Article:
Here’s an unusual story about a priest who has been charged with criminal sexual conduct for an incident that took place during private Mass in a woman’s parents’ Minnesota home in 2010. The 33-year-old priest has been charged with two counts of third-degree criminal sexual conduct by clergy. His attorney claims that he is innocent and that the charges are being placed for the woman’s own personal gain. If you have a case like this one, understand that consent may not be a good defense for you.
What’s unusual about this story is that the woman, a 30-year-old, reported the sexual contact between her and the priest even though they had been interacting since 2009. According to her claims, she met the man in Rome, Italy, where she asked him to be her spiritual guide. The two began to meet every Wednesday to discuss their religion. In 2009, the priest told the woman about his sexual past. He gave her two personal journals, while she provided him with her own. She had written about wanting to find a husband in Rome, and he told her that he was the man that she was sent to meet.
While they were at church, he proposed to her. In 2010, they flew together to San Diego. At that time, he was ordained as a Catholic priest.
In July 2010, he flew to Minnesota to spend time with the woman’s family. He gave Mass and heard their confessions privately in their home. He and the alleged victim went to a cabin in Wisconsin during this trip as well. It was there that they had sex, she reports, but she also claims that they had sexual contact during the performance of the Mass, which occurred prior to the trip.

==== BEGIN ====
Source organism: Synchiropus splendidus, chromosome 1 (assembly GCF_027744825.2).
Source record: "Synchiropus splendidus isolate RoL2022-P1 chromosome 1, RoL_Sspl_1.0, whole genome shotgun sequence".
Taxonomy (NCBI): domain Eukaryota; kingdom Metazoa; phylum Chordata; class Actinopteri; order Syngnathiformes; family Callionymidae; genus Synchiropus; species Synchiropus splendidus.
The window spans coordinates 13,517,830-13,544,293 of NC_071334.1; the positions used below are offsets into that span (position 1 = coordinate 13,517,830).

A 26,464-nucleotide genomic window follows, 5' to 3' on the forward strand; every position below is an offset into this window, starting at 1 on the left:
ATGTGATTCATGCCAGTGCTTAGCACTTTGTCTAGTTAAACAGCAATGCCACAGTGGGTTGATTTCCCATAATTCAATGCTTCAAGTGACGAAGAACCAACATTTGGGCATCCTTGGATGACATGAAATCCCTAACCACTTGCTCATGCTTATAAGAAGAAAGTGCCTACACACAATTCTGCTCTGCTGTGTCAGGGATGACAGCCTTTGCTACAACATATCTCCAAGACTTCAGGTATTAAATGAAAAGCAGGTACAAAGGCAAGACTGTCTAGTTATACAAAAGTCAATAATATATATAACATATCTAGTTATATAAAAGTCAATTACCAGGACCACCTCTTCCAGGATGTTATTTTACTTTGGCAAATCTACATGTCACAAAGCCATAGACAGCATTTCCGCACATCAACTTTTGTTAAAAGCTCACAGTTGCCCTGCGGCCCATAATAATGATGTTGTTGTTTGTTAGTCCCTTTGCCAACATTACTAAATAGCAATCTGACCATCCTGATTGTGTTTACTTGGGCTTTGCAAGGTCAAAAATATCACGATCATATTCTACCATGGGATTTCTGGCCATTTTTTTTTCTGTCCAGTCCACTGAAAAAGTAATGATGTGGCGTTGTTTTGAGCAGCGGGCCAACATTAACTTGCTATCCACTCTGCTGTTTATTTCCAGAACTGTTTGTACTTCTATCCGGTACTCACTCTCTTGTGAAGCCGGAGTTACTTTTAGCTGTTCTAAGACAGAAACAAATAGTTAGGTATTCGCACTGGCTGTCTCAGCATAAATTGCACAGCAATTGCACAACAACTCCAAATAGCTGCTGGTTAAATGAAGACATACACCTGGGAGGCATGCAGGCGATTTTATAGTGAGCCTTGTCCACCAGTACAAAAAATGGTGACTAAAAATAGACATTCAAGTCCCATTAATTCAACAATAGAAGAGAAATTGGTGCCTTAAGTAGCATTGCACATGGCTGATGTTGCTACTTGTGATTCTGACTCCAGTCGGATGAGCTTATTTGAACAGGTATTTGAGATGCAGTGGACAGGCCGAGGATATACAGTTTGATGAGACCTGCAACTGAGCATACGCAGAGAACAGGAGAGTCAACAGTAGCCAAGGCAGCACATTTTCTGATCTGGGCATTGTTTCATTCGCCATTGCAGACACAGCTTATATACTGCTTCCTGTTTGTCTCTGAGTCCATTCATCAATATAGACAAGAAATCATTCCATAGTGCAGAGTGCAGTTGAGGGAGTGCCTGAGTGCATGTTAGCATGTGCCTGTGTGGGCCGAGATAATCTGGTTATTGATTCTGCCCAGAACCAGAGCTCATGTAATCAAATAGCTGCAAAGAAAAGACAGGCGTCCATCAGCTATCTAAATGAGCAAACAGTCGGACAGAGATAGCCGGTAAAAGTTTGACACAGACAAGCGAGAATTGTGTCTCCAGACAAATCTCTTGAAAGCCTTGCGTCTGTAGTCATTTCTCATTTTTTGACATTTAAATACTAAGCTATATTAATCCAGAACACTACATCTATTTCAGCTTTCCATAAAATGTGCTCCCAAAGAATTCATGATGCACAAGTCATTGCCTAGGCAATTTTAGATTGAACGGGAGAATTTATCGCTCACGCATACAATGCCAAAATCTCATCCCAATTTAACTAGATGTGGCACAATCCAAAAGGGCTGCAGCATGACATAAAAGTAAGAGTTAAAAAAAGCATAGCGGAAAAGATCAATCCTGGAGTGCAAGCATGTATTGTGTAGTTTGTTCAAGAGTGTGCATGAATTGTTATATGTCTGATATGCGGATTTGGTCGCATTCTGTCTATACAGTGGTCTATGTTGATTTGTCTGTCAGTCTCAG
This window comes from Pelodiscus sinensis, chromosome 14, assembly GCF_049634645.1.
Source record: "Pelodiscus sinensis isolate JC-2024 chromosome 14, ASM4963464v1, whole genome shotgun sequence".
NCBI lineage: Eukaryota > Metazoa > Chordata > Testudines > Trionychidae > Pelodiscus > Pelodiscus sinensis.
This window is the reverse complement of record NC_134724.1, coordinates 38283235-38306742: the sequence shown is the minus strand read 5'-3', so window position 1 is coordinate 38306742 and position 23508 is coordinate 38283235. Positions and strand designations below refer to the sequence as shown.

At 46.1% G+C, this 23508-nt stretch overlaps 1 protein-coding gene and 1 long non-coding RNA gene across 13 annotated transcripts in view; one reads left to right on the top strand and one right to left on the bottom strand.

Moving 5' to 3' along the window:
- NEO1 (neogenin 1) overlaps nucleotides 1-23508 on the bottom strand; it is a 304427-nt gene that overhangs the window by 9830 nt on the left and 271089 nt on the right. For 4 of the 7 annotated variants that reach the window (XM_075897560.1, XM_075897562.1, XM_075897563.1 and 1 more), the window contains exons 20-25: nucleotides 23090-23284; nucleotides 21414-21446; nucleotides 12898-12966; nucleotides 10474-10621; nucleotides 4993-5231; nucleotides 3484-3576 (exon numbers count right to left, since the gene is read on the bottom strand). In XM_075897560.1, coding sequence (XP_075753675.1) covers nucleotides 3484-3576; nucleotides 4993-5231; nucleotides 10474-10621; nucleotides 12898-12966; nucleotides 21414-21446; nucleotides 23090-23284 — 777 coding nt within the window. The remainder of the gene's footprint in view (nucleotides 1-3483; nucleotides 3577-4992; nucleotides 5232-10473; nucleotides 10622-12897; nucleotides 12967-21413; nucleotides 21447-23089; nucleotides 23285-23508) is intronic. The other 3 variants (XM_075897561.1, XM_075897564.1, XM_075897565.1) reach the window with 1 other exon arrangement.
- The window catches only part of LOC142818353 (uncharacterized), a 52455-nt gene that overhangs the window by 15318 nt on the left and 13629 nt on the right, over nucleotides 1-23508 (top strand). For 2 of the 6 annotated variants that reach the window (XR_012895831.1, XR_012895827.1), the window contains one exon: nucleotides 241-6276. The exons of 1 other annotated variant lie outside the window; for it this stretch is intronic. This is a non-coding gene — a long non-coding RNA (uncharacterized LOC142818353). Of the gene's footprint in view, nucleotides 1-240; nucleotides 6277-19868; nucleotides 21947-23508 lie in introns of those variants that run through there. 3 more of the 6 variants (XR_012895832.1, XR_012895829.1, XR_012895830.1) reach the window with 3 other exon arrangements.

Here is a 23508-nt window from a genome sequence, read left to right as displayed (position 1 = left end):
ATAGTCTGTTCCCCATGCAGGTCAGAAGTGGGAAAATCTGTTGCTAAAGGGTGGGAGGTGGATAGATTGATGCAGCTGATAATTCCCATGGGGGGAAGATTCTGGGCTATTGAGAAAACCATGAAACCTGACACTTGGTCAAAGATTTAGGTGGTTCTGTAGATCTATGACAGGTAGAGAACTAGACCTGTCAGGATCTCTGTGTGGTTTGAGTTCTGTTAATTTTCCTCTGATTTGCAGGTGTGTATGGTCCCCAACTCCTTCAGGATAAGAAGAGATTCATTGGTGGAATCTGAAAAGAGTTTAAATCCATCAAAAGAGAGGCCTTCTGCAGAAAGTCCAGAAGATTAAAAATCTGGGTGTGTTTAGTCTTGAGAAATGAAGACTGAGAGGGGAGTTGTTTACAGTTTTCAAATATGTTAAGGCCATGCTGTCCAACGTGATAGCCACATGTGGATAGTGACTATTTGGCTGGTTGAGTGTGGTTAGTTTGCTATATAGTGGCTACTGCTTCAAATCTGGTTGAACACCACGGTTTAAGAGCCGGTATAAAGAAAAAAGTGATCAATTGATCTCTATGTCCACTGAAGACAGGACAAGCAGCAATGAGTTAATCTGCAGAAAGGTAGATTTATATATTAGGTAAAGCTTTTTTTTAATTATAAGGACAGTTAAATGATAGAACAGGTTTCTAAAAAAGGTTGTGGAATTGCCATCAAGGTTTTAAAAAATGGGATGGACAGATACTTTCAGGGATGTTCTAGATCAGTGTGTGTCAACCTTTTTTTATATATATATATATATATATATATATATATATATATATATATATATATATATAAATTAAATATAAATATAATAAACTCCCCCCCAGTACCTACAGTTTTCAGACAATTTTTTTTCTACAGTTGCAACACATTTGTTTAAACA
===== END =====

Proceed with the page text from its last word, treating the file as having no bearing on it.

Later in the summer, the priest sent the woman a $1,000 check for her studies. In 2011, the man said that the devil tempted him to think that she was going to tell someone about their interactions and ruin his ministry. Between 2012 and 2014, the victim reported her sexual contact with the priest to the Catholic Church. He was reassigned to a new church after undergoing a psychological evaluation and taking a leave of absence.
In this case, it would appear that the woman had been a consenting party to the sexual conduct, but in Minnesota, consent isn’t a defense for sexual actions if the person who acted on those actions was a member of the clergy. It’s also not a defense if sexual penetration occurred during the course of a meeting in which the alleged victim was seeking spiritual or religious advice, aid or comfort.
Source: Fox 9, “San Diego priest charged with sexual assault of Minnesota woman during private mass,” Oct. 07, 2016